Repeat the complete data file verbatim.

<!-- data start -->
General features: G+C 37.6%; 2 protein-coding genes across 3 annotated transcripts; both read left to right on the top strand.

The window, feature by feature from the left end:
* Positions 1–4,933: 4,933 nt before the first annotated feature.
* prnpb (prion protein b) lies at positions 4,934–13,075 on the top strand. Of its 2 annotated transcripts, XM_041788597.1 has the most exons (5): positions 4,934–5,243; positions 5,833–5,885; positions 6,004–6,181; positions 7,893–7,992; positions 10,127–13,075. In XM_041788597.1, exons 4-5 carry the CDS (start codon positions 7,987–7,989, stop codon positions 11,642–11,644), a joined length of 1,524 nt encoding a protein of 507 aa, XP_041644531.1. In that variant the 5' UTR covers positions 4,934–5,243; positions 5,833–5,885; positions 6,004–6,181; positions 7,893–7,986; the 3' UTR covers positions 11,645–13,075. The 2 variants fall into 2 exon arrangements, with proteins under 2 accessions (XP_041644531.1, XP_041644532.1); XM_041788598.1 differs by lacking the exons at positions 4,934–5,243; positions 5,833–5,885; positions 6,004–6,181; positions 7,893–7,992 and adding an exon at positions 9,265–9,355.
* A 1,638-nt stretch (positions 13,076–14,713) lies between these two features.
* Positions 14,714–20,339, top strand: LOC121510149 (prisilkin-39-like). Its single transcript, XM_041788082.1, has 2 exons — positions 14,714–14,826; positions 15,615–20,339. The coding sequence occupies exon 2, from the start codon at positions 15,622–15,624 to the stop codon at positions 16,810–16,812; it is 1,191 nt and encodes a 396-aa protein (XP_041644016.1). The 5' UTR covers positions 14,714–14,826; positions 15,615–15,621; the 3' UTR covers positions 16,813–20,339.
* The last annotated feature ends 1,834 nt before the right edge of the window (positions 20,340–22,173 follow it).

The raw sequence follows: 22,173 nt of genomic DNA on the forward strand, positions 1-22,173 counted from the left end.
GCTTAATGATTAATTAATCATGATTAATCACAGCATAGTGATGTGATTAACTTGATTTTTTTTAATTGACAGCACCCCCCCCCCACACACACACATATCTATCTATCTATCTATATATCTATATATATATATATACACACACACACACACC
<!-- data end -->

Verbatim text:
General features: G+C 37.6%; 2 protein-coding genes across 3 annotated transcripts; both read left to right on the top strand.

The window, feature by feature from the left end:
* Positions 1–4,933: 4,933 nt before the first annotated feature.
* prnpb (prion protein b) lies at positions 4,934–13,075 on the top strand. Of its 2 annotated transcripts, XM_041788597.1 has the most exons (5): positions 4,934–5,243; positions 5,833–5,885; positions 6,004–6,181; positions 7,893–7,992; positions 10,127–13,075. In XM_041788597.1, exons 4-5 carry the CDS (start codon positions 7,987–7,989, stop codon positions 11,642–11,644), a joined length of 1,524 nt encoding a protein of 507 aa, XP_041644531.1. In that variant the 5' UTR covers positions 4,934–5,243; positions 5,833–5,885; positions 6,004–6,181; positions 7,893–7,986; the 3' UTR covers positions 11,645–13,075. The 2 variants fall into 2 exon arrangements, with proteins under 2 accessions (XP_041644531.1, XP_041644532.1); XM_041788598.1 differs by lacking the exons at positions 4,934–5,243; positions 5,833–5,885; positions 6,004–6,181; positions 7,893–7,992 and adding an exon at positions 9,265–9,355.
* A 1,638-nt stretch (positions 13,076–14,713) lies between these two features.
* Positions 14,714–20,339, top strand: LOC121510149 (prisilkin-39-like). Its single transcript, XM_041788082.1, has 2 exons — positions 14,714–14,826; positions 15,615–20,339. The coding sequence occupies exon 2, from the start codon at positions 15,622–15,624 to the stop codon at positions 16,810–16,812; it is 1,191 nt and encodes a 396-aa protein (XP_041644016.1). The 5' UTR covers positions 14,714–14,826; positions 15,615–15,621; the 3' UTR covers positions 16,813–20,339.
* The last annotated feature ends 1,834 nt before the right edge of the window (positions 20,340–22,173 follow it).

The raw sequence follows: 22,173 nt of genomic DNA on the forward strand, positions 1-22,173 counted from the left end.
GCTTAATGATTAATTAATCATGATTAATCACAGCATAGTGATGTGATTAACTTGATTTTTTTTAATTGACAGCACCCCCCCCCCACACACACACATATCTATCTATCTATCTATATATCTATATATATATATATACACACACACACACACC